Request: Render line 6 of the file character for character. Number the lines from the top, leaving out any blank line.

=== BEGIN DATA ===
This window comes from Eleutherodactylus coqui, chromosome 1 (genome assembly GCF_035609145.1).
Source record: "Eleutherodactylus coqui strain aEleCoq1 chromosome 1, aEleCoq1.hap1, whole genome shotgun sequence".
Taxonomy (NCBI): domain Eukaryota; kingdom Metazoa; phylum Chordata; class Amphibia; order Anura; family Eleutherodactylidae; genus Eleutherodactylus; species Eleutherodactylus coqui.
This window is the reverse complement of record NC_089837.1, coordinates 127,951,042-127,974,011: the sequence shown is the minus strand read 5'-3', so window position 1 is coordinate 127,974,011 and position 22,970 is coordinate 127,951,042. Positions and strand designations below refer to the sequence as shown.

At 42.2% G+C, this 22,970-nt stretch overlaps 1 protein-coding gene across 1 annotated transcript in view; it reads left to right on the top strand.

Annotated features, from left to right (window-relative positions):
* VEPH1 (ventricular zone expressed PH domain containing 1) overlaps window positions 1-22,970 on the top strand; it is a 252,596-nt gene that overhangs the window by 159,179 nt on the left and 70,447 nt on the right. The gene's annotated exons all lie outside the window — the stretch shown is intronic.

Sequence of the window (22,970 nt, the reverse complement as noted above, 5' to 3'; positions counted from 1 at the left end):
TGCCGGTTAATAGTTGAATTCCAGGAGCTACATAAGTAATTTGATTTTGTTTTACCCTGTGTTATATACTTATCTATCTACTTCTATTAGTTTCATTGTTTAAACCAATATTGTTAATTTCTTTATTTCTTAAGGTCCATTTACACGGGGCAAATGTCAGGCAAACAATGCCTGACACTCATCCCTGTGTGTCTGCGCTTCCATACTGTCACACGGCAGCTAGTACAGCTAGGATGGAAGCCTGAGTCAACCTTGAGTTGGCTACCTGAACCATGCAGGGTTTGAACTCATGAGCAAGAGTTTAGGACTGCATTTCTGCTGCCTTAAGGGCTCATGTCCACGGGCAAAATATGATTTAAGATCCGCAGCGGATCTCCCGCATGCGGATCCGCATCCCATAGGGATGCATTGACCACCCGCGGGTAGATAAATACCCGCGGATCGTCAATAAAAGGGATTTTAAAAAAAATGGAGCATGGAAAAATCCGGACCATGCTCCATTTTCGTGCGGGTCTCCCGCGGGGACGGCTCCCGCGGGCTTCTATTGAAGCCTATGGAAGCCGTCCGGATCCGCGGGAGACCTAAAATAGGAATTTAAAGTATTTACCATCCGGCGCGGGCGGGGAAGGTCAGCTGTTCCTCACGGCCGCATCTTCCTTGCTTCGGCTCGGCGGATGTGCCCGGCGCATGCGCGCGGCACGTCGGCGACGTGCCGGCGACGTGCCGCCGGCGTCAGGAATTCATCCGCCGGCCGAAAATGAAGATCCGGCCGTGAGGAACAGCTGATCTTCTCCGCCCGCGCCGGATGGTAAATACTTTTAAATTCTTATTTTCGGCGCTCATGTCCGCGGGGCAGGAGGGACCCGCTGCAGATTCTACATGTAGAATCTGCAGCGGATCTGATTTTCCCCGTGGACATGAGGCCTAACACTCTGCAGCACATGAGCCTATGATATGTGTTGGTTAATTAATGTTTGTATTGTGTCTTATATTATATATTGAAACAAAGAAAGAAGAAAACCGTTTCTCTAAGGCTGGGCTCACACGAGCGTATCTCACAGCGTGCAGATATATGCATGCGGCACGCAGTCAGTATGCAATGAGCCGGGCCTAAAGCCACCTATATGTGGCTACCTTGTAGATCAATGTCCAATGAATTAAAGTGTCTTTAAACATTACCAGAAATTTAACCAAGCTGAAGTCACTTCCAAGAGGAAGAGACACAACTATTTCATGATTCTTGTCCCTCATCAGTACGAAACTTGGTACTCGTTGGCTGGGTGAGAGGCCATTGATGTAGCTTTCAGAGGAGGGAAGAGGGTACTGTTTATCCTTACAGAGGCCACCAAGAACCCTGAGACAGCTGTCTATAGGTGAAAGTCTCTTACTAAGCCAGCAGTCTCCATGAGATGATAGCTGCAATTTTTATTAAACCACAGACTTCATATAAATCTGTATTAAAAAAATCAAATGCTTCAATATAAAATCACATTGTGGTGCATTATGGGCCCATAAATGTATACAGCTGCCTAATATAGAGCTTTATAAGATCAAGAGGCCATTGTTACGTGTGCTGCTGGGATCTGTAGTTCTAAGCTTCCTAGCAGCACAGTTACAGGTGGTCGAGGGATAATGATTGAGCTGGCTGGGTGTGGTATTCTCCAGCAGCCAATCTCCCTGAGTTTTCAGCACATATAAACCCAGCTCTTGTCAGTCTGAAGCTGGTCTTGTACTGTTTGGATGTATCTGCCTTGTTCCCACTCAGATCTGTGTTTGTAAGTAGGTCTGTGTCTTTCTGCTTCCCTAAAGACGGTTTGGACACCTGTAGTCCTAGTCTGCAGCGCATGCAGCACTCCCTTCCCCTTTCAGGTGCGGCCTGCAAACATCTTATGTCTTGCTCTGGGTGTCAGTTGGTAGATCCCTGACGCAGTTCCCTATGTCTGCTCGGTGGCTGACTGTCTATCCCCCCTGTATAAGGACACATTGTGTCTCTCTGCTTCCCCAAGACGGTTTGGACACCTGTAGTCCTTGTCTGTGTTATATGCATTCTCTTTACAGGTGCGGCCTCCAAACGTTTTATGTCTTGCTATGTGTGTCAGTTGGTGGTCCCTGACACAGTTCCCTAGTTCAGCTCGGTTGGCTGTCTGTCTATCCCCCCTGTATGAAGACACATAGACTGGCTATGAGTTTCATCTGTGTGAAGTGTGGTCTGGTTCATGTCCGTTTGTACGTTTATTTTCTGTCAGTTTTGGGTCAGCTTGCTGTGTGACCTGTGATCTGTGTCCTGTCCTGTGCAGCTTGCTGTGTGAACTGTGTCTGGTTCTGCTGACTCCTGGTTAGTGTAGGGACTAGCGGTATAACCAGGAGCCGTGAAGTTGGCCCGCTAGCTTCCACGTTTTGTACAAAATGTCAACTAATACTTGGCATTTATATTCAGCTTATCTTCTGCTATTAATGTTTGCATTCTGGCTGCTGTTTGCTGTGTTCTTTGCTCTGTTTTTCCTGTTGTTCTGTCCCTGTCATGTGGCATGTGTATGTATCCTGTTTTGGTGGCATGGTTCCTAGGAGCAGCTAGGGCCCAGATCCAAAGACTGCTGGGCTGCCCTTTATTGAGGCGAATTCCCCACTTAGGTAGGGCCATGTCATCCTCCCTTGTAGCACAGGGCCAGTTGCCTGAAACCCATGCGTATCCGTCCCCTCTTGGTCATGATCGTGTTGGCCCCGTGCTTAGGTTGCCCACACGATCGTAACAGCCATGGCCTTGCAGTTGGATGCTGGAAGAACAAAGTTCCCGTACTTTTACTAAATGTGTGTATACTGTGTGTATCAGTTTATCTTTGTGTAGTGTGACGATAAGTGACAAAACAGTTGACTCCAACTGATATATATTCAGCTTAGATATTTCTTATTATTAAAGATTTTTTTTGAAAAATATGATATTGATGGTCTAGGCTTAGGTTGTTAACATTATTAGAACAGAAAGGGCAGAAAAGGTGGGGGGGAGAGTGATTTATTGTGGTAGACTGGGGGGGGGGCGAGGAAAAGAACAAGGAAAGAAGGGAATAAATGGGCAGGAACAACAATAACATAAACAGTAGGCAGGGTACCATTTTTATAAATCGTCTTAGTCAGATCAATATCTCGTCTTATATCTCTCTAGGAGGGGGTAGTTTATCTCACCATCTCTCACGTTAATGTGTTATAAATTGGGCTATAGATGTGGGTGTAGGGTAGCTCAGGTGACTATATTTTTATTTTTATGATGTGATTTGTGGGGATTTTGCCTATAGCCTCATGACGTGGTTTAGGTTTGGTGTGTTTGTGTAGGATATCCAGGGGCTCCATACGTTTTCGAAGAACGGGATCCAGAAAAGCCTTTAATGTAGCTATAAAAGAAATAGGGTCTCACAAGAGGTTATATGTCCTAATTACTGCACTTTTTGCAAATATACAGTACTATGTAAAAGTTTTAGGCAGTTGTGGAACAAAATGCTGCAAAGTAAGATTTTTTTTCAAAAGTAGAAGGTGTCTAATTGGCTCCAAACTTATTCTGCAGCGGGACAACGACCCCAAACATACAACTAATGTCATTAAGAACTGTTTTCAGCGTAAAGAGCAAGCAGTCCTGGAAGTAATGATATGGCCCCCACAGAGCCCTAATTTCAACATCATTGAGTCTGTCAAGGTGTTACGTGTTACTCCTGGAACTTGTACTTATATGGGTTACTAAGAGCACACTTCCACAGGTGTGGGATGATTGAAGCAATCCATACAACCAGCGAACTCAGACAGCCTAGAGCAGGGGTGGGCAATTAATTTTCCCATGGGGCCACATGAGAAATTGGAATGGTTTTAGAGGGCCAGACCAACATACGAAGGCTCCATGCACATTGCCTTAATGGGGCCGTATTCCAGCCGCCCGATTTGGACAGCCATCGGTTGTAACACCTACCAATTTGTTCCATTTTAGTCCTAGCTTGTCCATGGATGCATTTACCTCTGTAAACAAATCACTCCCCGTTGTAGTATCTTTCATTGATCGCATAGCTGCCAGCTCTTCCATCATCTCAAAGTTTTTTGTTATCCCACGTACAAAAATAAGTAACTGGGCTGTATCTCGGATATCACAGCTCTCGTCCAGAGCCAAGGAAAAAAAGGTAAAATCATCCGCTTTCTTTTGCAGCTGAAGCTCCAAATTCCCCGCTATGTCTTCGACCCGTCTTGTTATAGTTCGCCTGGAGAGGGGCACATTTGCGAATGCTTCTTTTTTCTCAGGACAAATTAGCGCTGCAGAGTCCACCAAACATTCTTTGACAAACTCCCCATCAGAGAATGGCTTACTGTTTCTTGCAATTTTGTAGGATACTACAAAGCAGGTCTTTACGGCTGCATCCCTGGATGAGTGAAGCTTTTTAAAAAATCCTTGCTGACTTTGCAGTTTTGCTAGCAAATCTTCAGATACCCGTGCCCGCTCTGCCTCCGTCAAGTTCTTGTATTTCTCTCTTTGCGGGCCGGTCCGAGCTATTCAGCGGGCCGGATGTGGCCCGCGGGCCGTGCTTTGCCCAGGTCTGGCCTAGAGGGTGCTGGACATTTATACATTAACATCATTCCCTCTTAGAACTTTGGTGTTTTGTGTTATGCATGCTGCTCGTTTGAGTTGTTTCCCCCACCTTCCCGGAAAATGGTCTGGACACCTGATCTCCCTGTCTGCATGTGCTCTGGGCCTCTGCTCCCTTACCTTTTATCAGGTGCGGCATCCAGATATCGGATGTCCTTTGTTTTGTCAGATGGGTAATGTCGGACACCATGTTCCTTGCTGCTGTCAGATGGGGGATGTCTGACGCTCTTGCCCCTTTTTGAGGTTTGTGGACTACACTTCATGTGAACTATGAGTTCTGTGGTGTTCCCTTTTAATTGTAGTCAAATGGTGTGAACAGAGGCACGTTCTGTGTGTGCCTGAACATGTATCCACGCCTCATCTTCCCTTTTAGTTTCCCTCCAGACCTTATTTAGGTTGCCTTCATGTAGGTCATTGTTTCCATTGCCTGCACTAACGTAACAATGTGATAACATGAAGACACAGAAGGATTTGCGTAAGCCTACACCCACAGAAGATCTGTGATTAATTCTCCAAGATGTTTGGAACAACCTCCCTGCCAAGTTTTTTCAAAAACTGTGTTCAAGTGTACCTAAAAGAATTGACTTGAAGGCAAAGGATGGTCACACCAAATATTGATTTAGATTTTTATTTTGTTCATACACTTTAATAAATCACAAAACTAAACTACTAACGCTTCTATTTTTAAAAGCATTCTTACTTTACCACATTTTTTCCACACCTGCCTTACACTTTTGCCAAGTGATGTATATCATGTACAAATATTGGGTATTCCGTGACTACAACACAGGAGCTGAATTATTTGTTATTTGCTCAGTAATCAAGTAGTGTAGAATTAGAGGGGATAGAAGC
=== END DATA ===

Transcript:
Annotated features, from left to right (window-relative positions):